“The Copenhagen Diagnosis” is not the first report to warn that climate change is occurring even more rapidly than had been predicted by the IPCC. Indeed, the UN itself has made this point. In September, the United Nations Environment Program released its “Climate Change Science Compendium 2009.” In the foreword of that report, UN Secretary General Ban Ki-moon noted that “climate change is accelerating at a much faster pace than was previously thought by scientists.” He warned: “Unless we act, we will see catastrophic consequences including rising sea levels, droughts and famine, and the loss of up to a third of the world’s plant and animal species.”
“The Copenhagen Diagnosis” is explicitly aimed at “policy-makers, stakeholders, the media and the broader public” on the eve of the international climate talks that begin on Dec. 7. It takes up several questions of the sort not typically addressed in scientific forums, but frequently raised on the Internet and in the press. One of these is whether the Earth’s atmosphere is already saturated with carbon dioxide. The answer to this question, the report says, is “Not even remotely. It isn’t even saturated on the runaway greenhouse planet Venus, with its atmosphere made up of 96% CO2 and a surface temperature of 467 °C.” Similarly, the report states, “global cooling” has not occurred over the past decade, “contrary to claims promoted by lobby groups and picked up in some media.” In fact, “even the highly ‘cherry-picked’ 11-year period starting with the warm 1998 and ending with the cold 2008 still shows a warming trend of 0.11 °C per decade,” the report concludes.
The report notes that in recent years, solar output has been at a low ebb. Meanwhile, warming has continued: “It is perhaps noteworthy that despite the extremely low brightness of the sun over the past three years temperature records have been broken during this time… The years 2007, 2008 and 2009 had the lowest summer Arctic sea ice cover ever recorded, and in 2008 for the first time in living memory the Northwest Passage and the Northeast Passage were simultaneously ice-free. This feat was repeated in 2009. Every single year of this century (2001-2008) has been among the top ten warmest years since instrumental records began.”
Konrad Steffen, a glaciologist at the University of Colorado who recently returned from taking measurements on Antarctica, said, “We as scientists wanted to make sure we provided all possible information. We tried to stay away from judgment calls — you wouldn’t believe the lengthy emails that we had — but on the other hand we wanted to make sure the urgency is there. We want to tell people it is urgent. We see changes that we did not anticipate two or three years ago.”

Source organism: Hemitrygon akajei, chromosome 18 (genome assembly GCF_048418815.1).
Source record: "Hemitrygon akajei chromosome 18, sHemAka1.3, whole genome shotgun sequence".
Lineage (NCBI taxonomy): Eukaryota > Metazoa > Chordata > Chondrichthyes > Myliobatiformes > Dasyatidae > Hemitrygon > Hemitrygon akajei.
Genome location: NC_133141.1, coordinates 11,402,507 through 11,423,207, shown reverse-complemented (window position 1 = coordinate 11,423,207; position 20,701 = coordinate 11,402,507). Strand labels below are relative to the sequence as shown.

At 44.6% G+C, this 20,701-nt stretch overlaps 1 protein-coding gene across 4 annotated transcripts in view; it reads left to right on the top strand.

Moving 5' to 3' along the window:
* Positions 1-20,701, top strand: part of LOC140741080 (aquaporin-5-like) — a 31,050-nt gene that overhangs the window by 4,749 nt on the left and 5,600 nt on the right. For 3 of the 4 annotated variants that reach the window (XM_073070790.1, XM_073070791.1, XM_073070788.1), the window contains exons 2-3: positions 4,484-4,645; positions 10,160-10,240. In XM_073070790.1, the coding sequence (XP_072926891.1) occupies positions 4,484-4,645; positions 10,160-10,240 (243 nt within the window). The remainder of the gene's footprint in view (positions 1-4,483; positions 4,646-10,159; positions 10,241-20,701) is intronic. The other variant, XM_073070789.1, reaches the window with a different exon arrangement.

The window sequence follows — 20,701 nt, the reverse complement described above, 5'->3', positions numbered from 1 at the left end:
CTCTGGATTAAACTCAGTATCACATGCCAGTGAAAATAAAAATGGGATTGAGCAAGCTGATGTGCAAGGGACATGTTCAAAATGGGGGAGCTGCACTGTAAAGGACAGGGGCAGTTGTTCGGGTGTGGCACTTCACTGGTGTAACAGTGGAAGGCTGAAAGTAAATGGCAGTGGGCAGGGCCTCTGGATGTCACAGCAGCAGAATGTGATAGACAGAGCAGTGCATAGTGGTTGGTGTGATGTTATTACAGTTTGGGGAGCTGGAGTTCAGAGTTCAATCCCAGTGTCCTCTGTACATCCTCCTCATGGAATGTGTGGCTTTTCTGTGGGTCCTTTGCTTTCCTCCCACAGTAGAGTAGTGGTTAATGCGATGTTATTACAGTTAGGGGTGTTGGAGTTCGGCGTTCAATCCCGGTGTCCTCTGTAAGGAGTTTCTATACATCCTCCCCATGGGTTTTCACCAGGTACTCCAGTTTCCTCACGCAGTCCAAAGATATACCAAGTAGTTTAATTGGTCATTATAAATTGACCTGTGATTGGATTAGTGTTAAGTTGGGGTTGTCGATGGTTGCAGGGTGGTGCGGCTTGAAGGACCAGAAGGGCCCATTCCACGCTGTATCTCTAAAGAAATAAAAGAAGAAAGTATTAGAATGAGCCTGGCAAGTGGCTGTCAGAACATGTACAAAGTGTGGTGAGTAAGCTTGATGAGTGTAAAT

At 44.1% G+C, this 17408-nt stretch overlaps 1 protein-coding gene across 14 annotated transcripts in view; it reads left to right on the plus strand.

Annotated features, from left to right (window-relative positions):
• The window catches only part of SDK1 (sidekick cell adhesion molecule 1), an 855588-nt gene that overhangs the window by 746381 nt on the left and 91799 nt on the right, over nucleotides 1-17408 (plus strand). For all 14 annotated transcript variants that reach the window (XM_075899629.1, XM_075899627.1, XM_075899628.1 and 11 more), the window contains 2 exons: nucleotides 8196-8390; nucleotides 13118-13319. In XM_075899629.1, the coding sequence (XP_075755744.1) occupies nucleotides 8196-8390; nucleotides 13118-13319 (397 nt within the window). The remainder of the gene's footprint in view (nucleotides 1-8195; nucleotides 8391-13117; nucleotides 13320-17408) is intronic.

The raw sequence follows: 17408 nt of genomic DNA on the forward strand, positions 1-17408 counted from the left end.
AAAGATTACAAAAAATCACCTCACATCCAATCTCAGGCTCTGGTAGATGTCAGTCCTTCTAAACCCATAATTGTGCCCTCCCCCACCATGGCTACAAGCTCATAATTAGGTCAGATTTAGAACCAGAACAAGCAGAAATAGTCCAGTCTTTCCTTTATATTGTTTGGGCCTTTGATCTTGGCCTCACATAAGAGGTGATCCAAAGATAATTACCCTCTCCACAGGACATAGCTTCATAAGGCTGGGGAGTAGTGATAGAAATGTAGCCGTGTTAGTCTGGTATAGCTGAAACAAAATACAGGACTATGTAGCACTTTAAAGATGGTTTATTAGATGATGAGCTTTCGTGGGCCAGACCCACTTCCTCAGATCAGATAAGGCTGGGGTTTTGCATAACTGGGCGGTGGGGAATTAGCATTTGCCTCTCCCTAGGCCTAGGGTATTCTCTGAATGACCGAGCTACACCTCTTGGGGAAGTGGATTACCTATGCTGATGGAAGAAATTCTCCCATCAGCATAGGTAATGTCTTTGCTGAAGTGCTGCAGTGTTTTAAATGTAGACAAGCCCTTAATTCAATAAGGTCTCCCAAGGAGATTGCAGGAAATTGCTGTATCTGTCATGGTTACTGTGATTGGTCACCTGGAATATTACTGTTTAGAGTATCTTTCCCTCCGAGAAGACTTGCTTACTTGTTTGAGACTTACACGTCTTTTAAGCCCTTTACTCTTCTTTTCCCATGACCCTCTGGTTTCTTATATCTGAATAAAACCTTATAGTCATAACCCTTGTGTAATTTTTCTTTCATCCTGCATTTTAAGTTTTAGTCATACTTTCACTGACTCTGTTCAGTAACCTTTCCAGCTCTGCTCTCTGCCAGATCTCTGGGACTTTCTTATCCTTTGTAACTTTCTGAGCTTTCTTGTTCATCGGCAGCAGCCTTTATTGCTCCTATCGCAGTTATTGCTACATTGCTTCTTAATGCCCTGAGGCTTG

Gavin Schmidt, a NASA climate scientist who was not involved in “The Copenhagen Diagnosis,” said he thought the report was scientifically sound, but questioned whether it would have much impact on its target audience. “Knowing exactly how fast emissions are rising, or sea ice is melting, is useful and interesting, but my guess is that it will not have much effect on the delegates, since it doesn't address the actual equity and political issues that are at the heart of the slow movement towards an agreement,” said Schmidt.
Richard Somerville, of Scripps, acknowledged that scientific information — up-to-the minute or otherwise — was often ignored at climate negotiations.
“I’ve been to several of these meetings,” he said. “The delegates and the leaders say very kind things about the IPCC and thank it for its excellent work. But then, from a scientist’s point of view, once the negotiations start they might as well be negotiating, say, steel tariffs. I’ve actually heard politicians say — I won’t name any names — ‘We don’t want to be constrained by the science.’” But, he added, that only makes it more essential to get the information out.
“Not politicians and not money and not public opinion, but the climate system itself imposes a time scale,” Somerville said. “And if the world chooses not to stick within that, well, Mother Nature bats last.”
This report appeared at Environment 360, a publication of The Yale School of Forestry and Environment Studies. Comments on the original article can be found here.
Elizabeth Kolbert has been a staff writer for the New Yorker since 1999. Her 2005 New Yorker series on global warming, “The Climate of Man,” won a National Magazine Award and was extended into a book, Field Notes from a Catastrophe, which was published in 2006. Prior to joining the staff of the New Yorker, she was a political reporter for the New York Times. Earlier this year, she talked to Yale Environment 360 about the responsibility of both the media and scientists to better inform the public about climate change, and she interviewed John Holdren, President Obama’s top science adviser, about the role of the United States heading into the Copenhagen talks.
Recommended citation: Elizabeth Kolbert, "The Copenhagen Diagnosis: Sobering Update on the Science," The Asia-Pacific Journal, 38-4-09, November 30, 2009.